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Cardiac Perfusion Scan

Risks

Cardiac perfusion scans are usually safe. There is always a slight chance of damage to cells or tissue from radiation, including the low levels of radiation used for this test. But the chance of damage from the radiation is usually very low compared with the benefits of the test.

The risk of exercise depends on the condition of your heart and your general level of health. The risks include:

  • Fainting.
  • Chest pain.
  • An irregular heartbeat.
  • Heart attack. There is a slight risk that death may result if a heart attack occurs during the test.

After the test

Call 911 or other emergency services immediately if you develop:

Results

Test results are usually available within 1 to 3 days.

A cardiac perfusion scan measures the amount of blood in your heart muscle at rest and during exercise.

Results are:1

  • Normal if radioactive tracer is evenly distributed throughout your heart muscle.
  • Abnormal if areas of abnormal tracer absorption are present. This means some areas of heart muscle are not getting enough blood (ischemia). This may mean that the heart has been damaged or that coronary artery disease is present.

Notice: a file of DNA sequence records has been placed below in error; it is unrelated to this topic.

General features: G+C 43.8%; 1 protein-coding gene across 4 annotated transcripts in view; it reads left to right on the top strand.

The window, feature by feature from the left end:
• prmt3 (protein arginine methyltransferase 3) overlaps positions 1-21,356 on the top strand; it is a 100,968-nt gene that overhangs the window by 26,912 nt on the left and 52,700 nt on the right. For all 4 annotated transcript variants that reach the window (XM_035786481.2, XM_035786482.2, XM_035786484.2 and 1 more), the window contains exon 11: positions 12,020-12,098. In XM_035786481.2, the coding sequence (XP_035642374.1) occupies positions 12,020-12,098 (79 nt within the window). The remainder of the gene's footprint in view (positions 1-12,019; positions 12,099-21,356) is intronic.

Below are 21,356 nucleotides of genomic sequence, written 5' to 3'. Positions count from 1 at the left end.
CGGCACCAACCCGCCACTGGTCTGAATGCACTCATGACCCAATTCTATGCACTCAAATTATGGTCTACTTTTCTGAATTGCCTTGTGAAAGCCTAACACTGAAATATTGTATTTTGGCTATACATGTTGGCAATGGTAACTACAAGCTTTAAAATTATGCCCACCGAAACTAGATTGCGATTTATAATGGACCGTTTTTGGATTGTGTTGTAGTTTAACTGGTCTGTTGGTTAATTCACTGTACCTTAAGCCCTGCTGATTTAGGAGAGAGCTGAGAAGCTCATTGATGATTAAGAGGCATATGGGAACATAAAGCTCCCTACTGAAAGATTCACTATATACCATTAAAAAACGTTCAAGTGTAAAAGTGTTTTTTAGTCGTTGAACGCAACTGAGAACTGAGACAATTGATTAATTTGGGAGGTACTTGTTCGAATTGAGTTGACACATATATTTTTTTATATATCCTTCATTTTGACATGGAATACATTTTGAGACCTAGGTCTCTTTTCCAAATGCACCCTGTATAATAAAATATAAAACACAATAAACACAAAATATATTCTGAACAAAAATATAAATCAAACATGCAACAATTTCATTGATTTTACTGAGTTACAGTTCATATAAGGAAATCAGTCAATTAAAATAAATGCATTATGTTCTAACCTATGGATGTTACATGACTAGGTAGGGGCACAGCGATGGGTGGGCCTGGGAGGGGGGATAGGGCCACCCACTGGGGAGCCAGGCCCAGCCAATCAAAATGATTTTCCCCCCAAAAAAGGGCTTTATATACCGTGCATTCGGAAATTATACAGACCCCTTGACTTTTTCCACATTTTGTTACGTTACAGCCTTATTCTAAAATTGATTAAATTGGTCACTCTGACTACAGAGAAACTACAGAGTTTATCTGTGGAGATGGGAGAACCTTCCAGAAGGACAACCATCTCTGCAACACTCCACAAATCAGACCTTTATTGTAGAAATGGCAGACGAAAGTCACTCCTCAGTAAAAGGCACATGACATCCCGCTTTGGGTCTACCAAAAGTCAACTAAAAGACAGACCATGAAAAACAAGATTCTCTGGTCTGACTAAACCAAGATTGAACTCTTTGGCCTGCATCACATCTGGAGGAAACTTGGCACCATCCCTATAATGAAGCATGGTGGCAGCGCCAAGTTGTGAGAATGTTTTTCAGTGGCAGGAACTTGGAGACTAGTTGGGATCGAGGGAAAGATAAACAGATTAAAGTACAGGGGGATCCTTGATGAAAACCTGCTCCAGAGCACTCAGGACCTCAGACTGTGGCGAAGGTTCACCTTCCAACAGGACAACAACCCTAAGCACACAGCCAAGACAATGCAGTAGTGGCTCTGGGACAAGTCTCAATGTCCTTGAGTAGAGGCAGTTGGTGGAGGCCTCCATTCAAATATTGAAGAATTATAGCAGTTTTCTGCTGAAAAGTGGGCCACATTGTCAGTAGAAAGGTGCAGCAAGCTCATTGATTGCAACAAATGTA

What Affects the Test

Reasons you may not be able to have the test or why the results may not be helpful include:

Test results may be difficult to interpret in scans done on women with large breasts.

What To Think About

Stress testing using medicine may be done instead of exercise stress testing for older adults and people with conditions that may make exercise difficult, such as those who are obese or those who have chronic obstructive pulmonary disease (COPD), peripheral arterial disease, spinal cord injury, arthritis, or multiple sclerosis.

Other tests also may be done to evaluate your heart. To learn more, see:

Other Places To Get Help

Organizations

American Heart Association (AHA)
7272 Greenville Avenue
Dallas, TX  75231
Phone: 1-800-AHA-USA1 (1-800-242-8721)
Web Address: www.heart.org
 

Visit the American Heart Association (AHA) website for information on physical activity, diet, and various heart-related conditions. You can search for information on heart disease and stroke, share information with friends and family, and use tools to help you make heart-healthy goals and plans. Contact the AHA to find your nearest local or state AHA group. The AHA provides brochures and information about support groups and community programs, including Mended Hearts, a nationwide organization whose members visit people with heart problems and provide information and support.


National Heart, Lung, and Blood Institute (NHLBI)
P.O. Box 30105
Bethesda, MD  20824-0105
Phone: (301) 592-8573
Fax: (240) 629-3246
TDD: (240) 629-3255
Email: nhlbiinfo@nhlbi.nih.gov
Web Address: www.nhlbi.nih.gov
 

The U.S. National Heart, Lung, and Blood Institute (NHLBI) information center offers information and publications about preventing and treating:


WebMD Medical Reference from Healthwise

Last Updated: December 09, 2011
This information is not intended to replace the advice of a doctor. Healthwise disclaims any liability for the decisions you make based on this information.

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